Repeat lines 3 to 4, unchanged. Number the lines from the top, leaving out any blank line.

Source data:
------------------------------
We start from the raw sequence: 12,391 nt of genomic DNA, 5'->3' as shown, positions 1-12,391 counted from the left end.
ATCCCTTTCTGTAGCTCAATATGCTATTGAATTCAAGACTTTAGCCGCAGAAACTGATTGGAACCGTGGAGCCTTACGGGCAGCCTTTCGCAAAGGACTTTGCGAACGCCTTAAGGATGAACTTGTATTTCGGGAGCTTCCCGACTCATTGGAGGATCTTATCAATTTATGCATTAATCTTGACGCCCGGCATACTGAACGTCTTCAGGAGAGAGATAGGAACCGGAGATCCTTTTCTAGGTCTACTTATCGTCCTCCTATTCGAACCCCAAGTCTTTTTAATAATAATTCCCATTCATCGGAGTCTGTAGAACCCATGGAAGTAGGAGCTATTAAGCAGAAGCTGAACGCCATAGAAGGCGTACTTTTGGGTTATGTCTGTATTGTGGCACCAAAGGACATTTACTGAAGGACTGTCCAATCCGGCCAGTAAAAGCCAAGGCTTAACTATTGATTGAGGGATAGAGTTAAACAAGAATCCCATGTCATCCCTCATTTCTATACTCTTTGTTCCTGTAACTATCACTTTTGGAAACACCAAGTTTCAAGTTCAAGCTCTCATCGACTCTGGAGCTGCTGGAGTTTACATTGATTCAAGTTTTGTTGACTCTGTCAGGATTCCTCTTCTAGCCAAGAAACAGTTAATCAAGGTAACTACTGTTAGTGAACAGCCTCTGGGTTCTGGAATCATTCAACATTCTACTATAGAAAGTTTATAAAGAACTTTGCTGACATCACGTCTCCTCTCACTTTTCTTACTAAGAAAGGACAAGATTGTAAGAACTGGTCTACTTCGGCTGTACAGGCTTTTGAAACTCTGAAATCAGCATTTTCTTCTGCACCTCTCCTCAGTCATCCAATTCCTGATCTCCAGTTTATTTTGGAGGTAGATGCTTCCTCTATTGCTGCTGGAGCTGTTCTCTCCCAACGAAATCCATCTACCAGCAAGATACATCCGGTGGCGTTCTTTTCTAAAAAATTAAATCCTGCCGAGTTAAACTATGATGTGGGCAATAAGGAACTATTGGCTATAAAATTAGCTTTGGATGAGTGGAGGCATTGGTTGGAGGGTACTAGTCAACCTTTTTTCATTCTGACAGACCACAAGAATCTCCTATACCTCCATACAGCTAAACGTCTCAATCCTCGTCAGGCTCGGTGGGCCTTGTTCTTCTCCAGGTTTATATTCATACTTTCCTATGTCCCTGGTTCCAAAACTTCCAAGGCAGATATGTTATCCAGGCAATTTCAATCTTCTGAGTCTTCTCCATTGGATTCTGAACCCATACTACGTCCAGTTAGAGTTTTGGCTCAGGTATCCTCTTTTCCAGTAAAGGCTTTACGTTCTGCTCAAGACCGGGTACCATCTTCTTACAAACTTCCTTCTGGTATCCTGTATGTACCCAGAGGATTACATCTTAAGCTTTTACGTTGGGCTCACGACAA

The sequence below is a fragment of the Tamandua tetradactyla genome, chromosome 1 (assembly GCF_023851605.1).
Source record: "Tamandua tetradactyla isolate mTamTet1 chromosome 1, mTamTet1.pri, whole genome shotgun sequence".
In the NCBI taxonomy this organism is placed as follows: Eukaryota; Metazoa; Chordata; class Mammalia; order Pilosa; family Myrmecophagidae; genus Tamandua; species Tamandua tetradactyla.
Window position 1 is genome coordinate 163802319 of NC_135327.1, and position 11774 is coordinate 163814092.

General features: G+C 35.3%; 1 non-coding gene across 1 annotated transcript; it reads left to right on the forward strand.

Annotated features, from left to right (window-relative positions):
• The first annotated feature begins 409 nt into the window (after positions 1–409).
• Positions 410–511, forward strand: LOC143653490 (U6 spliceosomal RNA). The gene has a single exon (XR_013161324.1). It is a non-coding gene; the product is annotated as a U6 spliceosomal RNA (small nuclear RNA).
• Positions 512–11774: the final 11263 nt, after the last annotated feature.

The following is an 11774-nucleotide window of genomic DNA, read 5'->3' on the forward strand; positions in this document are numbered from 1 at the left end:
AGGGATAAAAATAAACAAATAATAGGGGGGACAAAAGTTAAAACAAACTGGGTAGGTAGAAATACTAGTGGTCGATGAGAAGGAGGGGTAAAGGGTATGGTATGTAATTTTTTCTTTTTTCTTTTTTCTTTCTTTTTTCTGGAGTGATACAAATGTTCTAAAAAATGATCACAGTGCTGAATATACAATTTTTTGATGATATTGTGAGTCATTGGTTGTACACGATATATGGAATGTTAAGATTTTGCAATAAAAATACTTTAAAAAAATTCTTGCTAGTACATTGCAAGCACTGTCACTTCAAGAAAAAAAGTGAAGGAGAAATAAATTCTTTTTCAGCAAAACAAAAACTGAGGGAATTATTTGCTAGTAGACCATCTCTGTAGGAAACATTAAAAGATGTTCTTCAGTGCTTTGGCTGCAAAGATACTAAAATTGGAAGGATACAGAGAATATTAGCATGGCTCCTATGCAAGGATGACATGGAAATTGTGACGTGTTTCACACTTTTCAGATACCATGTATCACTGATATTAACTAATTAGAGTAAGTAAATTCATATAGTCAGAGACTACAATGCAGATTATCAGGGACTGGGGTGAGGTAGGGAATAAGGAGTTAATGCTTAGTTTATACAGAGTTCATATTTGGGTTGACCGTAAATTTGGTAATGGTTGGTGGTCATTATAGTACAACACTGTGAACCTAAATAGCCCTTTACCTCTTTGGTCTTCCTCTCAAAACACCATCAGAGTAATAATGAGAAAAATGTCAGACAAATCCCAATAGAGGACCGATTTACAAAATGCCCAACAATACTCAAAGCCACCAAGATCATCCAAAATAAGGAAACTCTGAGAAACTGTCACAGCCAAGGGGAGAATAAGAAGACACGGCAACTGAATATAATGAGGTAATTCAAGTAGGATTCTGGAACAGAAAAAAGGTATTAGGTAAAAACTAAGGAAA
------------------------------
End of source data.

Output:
The sequence below is a fragment of the Tamandua tetradactyla genome, chromosome 1 (assembly GCF_023851605.1).
Source record: "Tamandua tetradactyla isolate mTamTet1 chromosome 1, mTamTet1.pri, whole genome shotgun sequence".